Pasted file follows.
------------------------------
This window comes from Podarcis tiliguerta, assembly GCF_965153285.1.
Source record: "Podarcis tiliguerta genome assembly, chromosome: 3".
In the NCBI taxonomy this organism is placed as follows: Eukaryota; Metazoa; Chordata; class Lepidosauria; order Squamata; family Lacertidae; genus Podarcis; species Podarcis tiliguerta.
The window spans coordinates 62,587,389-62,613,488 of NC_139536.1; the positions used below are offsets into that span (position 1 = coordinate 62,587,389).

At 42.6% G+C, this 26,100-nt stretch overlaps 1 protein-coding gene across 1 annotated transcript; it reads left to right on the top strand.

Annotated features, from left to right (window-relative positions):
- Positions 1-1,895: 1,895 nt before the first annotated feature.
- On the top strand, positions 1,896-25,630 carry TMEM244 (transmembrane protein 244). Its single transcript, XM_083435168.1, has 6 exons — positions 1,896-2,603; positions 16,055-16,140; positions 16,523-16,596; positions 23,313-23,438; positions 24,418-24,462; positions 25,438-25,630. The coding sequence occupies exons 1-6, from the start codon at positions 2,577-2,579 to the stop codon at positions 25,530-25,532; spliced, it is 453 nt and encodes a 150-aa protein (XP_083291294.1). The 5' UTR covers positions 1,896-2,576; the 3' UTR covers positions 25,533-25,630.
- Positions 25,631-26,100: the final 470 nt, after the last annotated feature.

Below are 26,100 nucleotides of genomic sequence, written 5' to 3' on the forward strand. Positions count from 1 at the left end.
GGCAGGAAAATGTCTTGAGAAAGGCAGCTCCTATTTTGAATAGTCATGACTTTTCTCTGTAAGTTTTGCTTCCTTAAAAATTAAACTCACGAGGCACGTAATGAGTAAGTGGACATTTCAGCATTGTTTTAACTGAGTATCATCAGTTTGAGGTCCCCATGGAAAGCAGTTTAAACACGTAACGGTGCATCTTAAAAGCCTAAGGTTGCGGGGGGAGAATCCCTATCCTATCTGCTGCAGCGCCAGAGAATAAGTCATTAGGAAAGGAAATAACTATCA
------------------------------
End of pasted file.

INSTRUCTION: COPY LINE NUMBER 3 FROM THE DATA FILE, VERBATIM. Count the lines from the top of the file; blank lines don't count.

In the NCBI taxonomy this organism is placed as follows: Eukaryota; Metazoa; Chordata; class Lepidosauria; order Squamata; family Lacertidae; genus Podarcis; species Podarcis tiliguerta.